• 3 min read

How to Write a Memo for an Employee's Discipline


In any organization, disciplinary action may be necessary when a worker’s behavior has a negative impact on the individual, co-workers or the workplace. As a manager, you may have to take disciplinary or corrective action to improve unacceptable behavior or performance. When you have unsuccessfully tried other methods such as counseling and performance appraisal, you may have to write memos to warn an employee who appears unable to reform. Here is how you can write a memo for an employee’s discipline.

1. Give sufficient notice

According to the University of California, you can reprimand a delinquent employee by giving the memo as a notice to the employee that his or her performance does not meet some expected component. You may give this reprimand if the worker fails to show a change following informal supervisory coaching to help him improve the required performance. The notice may later serve as the documentation necessary for you to fire an employee if he or she fails to retain employment after all the legal steps are exhausted.

2. Specify the course of action

Make reference to the memo as a disciplinary memo to avoid legal issues with labor unions later. Clearly state the reason for writing the memo. Remember to include the employee’s responses in the memo, but avoid focusing on his response. Focus instead on restating policy or procedure in the memo. By stating what you expect from your employee, you avoid taking disciplinary action if the worker conforms to the rules. In many situations, it would be illegal to hand out discipline without following other procedures or channels.

3. Maintain privacy

Treat memos as personal, confidential matters. Ensure that you only provide it to the employee involved. If possible, you should also provide a copy to his union representatives and keep another copy in the employee’s personnel file for future reference. However, you should check with your operation’s union stewards if you need to keep proof of such conversations or meetings. They may ask for a legal provision that allows their client to staple a written response to the memo before you file it.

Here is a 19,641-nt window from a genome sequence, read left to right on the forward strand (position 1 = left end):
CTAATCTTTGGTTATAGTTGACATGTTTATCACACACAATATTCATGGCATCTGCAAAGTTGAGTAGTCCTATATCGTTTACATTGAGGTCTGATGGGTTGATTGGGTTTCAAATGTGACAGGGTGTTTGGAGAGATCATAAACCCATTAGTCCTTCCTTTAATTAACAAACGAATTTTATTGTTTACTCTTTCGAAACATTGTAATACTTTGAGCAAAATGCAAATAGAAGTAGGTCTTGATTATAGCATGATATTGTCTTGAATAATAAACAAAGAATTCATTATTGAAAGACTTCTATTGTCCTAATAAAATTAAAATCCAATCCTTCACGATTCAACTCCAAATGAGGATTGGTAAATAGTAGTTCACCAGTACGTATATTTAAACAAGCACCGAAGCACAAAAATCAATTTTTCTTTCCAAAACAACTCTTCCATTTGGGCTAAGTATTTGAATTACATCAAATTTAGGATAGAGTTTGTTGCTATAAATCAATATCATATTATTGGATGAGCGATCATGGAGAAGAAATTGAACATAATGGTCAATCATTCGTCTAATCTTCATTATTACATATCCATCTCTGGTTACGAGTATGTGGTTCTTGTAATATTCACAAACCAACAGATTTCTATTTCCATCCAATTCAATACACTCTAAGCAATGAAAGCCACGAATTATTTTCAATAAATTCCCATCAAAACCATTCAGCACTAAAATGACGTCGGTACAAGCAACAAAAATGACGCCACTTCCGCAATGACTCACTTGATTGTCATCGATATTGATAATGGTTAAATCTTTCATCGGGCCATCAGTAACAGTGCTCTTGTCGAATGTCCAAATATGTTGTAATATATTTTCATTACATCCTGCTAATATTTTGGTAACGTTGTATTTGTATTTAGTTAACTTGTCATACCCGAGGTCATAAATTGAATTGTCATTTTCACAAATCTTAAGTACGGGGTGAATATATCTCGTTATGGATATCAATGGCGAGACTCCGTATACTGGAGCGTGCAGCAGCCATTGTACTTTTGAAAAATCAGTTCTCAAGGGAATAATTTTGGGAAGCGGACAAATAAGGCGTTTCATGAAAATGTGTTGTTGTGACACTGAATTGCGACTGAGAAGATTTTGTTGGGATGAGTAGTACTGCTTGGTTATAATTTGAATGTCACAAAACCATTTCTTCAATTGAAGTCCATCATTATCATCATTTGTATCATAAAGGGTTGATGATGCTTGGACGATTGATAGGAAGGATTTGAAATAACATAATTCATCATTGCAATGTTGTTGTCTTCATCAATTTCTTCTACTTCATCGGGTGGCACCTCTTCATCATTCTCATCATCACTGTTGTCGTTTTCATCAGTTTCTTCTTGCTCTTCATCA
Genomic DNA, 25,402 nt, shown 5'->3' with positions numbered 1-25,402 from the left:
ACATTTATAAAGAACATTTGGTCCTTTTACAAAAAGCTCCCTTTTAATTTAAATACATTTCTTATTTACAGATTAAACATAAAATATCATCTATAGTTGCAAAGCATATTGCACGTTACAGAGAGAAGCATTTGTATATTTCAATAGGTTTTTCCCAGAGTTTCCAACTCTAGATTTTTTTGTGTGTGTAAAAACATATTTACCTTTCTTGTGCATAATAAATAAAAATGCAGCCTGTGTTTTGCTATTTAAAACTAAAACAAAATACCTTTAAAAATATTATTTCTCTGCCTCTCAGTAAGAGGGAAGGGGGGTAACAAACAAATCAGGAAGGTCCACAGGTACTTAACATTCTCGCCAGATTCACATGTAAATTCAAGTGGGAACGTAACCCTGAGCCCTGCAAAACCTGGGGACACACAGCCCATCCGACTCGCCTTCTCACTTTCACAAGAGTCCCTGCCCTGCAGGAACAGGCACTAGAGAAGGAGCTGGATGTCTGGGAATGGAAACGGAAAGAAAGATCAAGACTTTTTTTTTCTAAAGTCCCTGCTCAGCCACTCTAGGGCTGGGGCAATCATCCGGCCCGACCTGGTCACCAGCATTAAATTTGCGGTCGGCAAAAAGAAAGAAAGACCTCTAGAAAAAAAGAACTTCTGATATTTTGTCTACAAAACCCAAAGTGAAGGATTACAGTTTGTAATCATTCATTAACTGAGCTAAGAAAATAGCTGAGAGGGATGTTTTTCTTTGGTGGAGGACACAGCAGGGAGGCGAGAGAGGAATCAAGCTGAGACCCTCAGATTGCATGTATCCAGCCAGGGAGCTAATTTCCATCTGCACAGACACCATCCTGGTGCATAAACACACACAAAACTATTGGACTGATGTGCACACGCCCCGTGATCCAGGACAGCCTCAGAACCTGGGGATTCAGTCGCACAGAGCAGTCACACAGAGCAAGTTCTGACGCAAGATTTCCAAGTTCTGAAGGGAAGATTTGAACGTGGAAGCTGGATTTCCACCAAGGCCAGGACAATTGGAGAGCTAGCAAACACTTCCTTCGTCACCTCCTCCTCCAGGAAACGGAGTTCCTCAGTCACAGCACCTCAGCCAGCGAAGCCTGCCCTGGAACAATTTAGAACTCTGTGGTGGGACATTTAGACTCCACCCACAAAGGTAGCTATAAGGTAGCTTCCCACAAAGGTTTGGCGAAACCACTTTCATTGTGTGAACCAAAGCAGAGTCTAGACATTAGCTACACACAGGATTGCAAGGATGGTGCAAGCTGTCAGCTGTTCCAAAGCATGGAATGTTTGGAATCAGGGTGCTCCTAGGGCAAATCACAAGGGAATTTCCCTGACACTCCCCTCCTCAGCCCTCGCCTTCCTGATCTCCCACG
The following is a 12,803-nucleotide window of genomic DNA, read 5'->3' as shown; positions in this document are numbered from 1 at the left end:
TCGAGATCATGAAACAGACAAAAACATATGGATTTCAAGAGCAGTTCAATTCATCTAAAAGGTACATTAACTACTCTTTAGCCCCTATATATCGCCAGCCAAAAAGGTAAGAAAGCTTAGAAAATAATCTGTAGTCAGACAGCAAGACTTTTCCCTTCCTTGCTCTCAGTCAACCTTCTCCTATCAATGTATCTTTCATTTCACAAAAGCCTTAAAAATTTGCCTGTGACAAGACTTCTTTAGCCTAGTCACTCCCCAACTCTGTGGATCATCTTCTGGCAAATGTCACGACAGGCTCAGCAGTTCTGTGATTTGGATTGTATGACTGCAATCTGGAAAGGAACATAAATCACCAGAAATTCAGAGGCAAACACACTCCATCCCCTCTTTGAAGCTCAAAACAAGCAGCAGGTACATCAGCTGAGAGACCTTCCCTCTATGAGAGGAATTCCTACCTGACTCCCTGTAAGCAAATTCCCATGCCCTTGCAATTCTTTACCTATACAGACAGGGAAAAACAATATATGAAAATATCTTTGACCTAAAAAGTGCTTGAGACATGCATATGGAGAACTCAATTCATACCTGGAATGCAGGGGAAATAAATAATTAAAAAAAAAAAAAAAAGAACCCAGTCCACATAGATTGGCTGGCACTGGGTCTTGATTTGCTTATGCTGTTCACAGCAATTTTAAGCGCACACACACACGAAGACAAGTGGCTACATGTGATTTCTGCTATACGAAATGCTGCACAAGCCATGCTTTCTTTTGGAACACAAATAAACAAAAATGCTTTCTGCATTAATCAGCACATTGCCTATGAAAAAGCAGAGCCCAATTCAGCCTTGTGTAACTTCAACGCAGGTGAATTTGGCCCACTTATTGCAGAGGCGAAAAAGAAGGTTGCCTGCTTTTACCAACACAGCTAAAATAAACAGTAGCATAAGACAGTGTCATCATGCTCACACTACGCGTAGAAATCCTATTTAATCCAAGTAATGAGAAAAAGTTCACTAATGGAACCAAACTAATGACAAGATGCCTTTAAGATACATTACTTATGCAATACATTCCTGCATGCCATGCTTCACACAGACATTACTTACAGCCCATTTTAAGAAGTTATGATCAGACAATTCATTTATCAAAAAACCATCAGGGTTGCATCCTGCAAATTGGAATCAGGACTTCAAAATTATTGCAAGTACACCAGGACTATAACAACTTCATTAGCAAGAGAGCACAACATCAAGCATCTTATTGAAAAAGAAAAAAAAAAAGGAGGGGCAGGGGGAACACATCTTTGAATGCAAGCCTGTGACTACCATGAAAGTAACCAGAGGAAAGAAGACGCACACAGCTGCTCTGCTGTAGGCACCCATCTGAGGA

4. Use significant wording

In your communication, make use of powerful wording that refers to a reprimand or formal written notice. Specify if you are accusing the employee of incompetence, insubordination, misconduct or neglect of duty. These are all serious phrases that you could use during official disciplinary proceedings if your dismissal of an employee is challenged later. If your memo contains many euphemisms, you might need to convince a disciplinary committee that the offense the employee committed warranted dismissal. You should state the error without mincing words. You may indicate that a certain action would be taken if the employee fails to conform to the rules or agreed course of action.

Writing a memo eliminates the risk of a civil suit and acts as a reminder to both parties about the agreed issues. Compared to verbal reprimands, memos may be useful where proof is required. They are also more formal and the standard mode of communication in office environment.